A decision on the future of Philadelphia Housing Authority executive director Carl R. Greene isn't due for weeks, but board members are hunting for an interim replacement.
That move comes as a three-member team of federal auditors from the Department of Housing and Urban Development begins a lengthy review of PHA's financial and managerial records Wednesday.
Greene, 53, was suspended for 30 days last week after board members said they were never informed of four sexual-harassment complaints filed against him since 2004. Three of the cases were settled with payments by PHA's insurance carrier, and a fourth is in negotiation. The total cost could exceed $900,000.
The hunt for a temporary replacement for Greene suggests his return to the PHA's helm is doubtful.
"We are looking for names of people who could serve as an interim executive director," John F. Street, the PHA board chairman and former mayor, confirmed in an e-mail.
Asked if the search for an interim chief meant Greene is unlikely to return, Street said, "We are not sure, but better to have a pick and not need it than to need it and not have one." Plus, someone must supervise day-to-day activities, Street said.
Greene is currently out of state receiving medical treatment. Board members say they want to give Greene "due process" by conducting their own investigation into his conduct.
But some members, including Street, have expressed deep unhappiness at not being informed of the complaints or settlements. In announcing Greene's suspension following a unanimous vote of the five-member board, Street said Greene would lose his job if even one of the four sexual-harassment complaints was verified.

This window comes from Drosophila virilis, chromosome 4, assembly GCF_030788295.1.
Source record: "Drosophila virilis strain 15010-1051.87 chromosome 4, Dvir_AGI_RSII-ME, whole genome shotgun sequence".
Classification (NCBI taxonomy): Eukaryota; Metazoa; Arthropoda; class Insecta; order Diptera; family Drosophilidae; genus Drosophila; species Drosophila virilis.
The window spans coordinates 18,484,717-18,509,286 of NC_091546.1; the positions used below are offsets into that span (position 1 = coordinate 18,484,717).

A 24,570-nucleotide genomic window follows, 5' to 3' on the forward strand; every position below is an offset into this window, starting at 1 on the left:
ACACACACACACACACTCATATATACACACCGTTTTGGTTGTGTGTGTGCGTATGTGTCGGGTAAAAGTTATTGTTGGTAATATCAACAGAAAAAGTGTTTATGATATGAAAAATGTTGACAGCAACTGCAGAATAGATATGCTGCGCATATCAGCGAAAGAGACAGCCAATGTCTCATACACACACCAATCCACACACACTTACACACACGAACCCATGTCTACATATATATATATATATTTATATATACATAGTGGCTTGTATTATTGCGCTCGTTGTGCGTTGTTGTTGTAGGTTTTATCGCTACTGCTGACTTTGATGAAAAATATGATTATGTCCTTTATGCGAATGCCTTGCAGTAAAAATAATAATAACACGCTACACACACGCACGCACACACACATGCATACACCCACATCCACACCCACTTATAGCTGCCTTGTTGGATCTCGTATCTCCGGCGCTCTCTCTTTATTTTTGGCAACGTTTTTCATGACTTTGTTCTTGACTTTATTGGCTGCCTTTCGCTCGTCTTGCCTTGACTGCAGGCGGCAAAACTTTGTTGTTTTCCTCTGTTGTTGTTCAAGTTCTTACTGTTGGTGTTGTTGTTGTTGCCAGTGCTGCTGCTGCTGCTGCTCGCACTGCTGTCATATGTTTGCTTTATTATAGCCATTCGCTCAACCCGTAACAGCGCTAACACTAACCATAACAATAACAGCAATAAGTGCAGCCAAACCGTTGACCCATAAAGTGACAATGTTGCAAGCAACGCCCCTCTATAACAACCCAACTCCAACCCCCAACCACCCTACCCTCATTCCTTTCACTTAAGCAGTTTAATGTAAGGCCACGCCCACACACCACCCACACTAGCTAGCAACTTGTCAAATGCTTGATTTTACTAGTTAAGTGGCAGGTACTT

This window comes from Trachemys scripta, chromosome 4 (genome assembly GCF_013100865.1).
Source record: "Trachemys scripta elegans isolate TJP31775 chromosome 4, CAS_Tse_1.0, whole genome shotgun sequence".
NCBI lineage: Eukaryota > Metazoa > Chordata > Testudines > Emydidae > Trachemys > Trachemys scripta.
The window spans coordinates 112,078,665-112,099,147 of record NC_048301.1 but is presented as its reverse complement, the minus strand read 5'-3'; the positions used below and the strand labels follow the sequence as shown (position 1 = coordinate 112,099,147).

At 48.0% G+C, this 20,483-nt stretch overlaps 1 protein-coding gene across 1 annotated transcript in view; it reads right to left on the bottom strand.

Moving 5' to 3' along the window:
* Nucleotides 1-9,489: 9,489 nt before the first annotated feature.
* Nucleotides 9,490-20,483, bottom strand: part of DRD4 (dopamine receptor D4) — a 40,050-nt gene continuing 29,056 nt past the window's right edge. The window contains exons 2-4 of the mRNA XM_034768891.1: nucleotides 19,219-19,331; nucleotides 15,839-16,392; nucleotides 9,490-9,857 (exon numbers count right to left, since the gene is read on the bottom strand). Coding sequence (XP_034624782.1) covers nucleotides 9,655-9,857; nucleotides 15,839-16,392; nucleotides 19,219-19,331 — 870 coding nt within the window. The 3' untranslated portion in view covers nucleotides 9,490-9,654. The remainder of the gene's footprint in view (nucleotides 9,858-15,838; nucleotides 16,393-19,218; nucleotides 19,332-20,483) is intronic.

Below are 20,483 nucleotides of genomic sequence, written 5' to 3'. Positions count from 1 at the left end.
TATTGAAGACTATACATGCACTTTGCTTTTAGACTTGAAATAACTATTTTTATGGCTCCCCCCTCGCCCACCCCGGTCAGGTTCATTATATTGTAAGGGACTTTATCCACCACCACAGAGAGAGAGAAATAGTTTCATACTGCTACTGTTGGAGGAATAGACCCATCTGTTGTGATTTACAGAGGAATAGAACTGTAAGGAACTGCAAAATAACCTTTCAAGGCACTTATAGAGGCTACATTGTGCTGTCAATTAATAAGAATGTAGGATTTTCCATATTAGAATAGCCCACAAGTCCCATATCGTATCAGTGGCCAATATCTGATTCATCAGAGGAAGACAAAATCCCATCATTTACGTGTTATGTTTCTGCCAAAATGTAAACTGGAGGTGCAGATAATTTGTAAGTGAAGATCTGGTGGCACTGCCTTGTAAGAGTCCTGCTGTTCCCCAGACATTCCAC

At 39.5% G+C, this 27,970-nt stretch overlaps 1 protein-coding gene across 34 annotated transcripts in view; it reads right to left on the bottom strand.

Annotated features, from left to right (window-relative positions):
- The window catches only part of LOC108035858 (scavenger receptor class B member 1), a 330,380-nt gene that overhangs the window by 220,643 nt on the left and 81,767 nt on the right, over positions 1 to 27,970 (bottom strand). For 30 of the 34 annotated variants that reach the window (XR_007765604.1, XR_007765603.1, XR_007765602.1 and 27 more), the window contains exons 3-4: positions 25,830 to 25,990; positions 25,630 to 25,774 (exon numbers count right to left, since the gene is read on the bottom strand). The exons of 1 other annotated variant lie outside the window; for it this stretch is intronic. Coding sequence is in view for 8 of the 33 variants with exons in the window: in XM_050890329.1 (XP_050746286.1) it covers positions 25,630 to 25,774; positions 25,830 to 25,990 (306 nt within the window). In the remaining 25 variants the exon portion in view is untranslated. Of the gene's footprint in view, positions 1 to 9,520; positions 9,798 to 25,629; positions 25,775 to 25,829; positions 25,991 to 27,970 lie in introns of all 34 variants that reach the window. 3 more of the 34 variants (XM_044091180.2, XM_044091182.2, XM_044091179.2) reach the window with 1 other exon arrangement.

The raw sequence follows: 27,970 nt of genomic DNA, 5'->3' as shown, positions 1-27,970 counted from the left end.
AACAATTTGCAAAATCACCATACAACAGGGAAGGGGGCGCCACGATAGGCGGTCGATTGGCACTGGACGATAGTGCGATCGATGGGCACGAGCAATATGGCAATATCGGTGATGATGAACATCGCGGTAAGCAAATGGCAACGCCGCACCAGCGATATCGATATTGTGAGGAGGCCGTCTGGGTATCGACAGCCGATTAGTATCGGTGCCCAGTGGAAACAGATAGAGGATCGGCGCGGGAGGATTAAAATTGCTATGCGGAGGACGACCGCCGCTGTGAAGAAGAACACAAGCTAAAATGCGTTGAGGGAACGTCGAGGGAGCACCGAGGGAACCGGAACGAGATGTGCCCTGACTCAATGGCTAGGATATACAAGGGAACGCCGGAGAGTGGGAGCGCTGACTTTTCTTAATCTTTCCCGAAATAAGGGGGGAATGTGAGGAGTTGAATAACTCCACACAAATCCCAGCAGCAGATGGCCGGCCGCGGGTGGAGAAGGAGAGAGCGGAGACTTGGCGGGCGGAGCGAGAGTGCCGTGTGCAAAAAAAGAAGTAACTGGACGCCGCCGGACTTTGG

He also said the board was moving ahead to hire a "consultant" to help investigate the handling of the harassment charges and other elements of PHA management.
"We hope to have some outside consultant help identified soon," he said.
The board's inquiry will be running parallel to investigations by the U.S. Attorney's Office and the HUD audit.
The HUD team has "78 years of auditing experience," said a spokeswoman, Donna White.
"The length of the stay will be decided by the work we find on site," she said. "We don't have a timeline. It's going to be dependent on what they find and what they don't find."
She said the auditors were "working collaboratively with others who may be looking at issues." That includes the federal prosecutors, the FBI, and agents from the HUD Inspector General's Office, the arm of HUD that investigates potential criminal matters.
Also, the Pennsylvania Human Relations Commission subpoenaed Greene's cell-phone records, all documents related to sexual-harassment complaints, Greene's personnel file, and those of two of the women who filed harassment complaints against him.
The subpoena was issued under the case brought by Elizabeth Helm, 29, a former interior designer. A tentative settlement of $250,000 had been reached, but Monday her attorney said his client had yet to receive settlement papers and now wants $375,000 to settle the matter.
The next PHA board meeting is scheduled for Sept. 9, at which the board will "discuss current agency activities and the board's investigation," according to an official board announcement Tuesday.
Along with Street, the other members are City Councilman Jannie L. Blackwell; Pat Eiding, the president of the Philadelphia-area AFL-CIO; Debra Brady, the wife of U.S. Rep. Bob Brady; and Nellie Reynolds, a tenant representative selected by the board.